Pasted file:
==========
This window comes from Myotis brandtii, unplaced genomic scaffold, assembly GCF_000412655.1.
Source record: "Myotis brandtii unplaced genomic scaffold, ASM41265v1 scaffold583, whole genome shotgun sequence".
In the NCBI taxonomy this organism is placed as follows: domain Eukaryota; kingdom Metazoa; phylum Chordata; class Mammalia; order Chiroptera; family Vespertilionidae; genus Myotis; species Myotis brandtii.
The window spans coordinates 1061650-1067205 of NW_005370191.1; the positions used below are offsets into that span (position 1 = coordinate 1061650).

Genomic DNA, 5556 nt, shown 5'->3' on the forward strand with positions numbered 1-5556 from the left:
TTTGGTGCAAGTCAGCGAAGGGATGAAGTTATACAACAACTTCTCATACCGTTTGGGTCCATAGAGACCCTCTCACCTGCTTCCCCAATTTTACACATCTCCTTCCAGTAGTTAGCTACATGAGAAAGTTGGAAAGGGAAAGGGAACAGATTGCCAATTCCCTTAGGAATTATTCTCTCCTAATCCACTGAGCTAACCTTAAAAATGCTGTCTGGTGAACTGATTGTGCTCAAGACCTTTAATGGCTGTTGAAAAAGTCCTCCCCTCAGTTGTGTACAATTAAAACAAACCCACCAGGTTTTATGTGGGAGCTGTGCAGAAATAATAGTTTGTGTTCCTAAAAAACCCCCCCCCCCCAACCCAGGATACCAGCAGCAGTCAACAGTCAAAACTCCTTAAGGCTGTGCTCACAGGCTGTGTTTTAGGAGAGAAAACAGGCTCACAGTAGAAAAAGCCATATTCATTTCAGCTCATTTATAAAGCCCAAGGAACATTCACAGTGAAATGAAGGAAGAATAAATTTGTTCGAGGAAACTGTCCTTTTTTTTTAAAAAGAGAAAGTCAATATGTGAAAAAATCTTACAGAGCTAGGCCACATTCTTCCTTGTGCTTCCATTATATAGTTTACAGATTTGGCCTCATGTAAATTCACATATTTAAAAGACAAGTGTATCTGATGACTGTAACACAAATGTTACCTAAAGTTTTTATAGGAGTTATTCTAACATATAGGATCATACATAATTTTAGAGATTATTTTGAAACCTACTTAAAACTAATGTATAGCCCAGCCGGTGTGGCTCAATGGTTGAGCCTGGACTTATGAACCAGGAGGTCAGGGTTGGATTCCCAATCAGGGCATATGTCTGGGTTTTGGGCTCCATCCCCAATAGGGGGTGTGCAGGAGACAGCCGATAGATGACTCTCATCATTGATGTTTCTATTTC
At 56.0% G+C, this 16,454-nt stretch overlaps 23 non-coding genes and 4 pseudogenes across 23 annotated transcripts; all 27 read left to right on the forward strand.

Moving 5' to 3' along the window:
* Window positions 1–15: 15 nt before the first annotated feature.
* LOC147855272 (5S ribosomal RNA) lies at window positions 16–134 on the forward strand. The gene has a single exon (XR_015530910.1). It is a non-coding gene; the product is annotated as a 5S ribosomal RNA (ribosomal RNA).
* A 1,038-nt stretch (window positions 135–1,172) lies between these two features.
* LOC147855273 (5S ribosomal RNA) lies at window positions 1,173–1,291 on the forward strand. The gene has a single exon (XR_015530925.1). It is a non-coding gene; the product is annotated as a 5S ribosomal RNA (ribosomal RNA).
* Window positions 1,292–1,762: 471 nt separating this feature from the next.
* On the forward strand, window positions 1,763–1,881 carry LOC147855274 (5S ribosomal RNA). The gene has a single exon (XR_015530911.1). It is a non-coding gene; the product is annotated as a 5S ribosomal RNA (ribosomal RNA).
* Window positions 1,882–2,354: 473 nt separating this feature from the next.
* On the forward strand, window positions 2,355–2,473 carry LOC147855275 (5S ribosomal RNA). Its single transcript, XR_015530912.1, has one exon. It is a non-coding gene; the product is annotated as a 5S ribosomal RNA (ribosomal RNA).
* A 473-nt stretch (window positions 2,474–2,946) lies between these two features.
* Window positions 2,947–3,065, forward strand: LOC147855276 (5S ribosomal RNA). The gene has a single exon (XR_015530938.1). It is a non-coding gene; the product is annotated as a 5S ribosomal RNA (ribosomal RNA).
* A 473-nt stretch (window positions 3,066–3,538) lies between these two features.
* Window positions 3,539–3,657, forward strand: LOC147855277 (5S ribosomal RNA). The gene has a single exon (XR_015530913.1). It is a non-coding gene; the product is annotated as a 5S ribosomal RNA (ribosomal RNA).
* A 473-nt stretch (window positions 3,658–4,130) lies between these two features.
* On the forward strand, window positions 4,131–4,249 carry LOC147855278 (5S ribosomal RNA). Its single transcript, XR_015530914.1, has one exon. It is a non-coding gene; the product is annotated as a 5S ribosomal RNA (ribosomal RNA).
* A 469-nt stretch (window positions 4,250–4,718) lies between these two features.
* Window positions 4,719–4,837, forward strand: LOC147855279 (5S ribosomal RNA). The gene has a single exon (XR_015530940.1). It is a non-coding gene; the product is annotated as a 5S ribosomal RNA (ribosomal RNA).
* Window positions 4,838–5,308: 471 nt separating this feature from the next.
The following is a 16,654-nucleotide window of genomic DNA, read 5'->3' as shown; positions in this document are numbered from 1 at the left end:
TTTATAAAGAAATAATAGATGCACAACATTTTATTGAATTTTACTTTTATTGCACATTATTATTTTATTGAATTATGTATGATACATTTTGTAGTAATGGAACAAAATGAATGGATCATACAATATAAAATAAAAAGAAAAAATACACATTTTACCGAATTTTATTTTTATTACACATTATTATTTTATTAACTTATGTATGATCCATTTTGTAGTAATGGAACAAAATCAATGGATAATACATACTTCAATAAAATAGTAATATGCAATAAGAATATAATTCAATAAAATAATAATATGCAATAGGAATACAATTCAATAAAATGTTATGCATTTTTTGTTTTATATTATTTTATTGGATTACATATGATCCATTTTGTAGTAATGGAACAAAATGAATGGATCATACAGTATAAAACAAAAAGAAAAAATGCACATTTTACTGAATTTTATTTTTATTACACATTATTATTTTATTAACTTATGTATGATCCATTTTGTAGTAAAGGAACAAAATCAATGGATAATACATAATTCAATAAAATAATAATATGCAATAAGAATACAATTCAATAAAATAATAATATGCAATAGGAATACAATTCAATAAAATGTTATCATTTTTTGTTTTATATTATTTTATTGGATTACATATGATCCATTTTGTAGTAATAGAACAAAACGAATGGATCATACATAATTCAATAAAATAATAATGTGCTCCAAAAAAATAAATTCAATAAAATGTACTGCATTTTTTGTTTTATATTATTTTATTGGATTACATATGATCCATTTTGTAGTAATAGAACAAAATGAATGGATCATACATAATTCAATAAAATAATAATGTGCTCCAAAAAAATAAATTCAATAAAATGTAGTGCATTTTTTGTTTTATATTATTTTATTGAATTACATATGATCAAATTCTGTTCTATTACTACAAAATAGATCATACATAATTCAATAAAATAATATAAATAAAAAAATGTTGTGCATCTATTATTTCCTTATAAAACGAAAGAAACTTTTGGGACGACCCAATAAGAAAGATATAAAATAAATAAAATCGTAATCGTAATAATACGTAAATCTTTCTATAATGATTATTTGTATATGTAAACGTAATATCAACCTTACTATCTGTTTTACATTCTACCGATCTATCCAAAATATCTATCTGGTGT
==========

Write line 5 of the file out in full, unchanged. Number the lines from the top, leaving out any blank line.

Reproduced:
Genomic DNA, 5556 nt, shown 5'->3' on the forward strand with positions numbered 1-5556 from the left: